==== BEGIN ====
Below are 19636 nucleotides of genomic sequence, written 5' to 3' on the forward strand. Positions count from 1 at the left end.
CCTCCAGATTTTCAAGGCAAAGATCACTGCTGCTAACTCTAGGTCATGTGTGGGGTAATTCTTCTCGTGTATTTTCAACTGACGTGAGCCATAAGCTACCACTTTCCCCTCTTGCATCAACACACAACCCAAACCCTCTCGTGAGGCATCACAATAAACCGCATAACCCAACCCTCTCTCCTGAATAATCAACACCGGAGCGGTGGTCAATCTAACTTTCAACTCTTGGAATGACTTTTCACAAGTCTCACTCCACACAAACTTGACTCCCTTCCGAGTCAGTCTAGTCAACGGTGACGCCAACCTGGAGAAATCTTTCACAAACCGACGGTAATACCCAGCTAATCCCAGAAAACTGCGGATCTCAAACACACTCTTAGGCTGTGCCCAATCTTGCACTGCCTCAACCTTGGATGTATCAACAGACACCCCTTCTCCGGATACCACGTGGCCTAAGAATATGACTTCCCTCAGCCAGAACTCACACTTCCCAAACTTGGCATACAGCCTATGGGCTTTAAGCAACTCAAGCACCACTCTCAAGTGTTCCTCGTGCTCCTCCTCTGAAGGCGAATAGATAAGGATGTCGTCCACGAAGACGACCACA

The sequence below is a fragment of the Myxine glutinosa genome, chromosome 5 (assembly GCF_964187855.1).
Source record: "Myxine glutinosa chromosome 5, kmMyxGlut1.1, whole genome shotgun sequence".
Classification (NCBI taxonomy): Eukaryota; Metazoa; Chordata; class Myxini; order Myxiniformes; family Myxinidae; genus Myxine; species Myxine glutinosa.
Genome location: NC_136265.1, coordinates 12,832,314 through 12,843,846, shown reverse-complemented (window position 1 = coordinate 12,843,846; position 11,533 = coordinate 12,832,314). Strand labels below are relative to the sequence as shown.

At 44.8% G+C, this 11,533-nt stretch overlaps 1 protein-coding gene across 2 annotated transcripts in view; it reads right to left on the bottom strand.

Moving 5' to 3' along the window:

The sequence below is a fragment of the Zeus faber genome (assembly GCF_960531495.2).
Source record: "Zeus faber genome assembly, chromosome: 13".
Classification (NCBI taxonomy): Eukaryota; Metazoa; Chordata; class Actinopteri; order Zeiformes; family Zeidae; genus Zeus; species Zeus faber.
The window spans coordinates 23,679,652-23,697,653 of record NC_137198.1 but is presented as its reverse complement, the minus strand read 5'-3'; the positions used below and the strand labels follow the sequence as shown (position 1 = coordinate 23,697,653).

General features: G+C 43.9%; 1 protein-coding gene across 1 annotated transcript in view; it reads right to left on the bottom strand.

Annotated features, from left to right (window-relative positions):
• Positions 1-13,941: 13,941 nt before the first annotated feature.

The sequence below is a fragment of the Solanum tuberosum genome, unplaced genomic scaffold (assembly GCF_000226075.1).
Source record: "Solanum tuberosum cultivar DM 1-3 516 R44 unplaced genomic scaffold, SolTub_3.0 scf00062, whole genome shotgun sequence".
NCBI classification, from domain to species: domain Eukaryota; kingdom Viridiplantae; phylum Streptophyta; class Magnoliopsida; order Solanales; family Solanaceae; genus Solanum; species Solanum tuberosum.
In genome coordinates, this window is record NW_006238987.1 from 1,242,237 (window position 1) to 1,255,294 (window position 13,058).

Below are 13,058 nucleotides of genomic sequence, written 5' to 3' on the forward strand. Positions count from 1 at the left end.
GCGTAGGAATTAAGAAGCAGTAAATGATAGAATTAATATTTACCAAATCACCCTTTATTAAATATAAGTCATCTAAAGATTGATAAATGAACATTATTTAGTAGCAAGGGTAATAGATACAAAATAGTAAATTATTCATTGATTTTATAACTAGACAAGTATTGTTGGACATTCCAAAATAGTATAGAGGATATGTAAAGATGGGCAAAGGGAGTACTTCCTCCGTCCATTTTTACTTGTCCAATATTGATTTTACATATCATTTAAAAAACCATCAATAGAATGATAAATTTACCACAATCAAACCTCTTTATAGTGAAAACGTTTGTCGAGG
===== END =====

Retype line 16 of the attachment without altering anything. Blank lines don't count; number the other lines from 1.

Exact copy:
The sequence below is a fragment of the Solanum tuberosum genome, unplaced genomic scaffold (assembly GCF_000226075.1).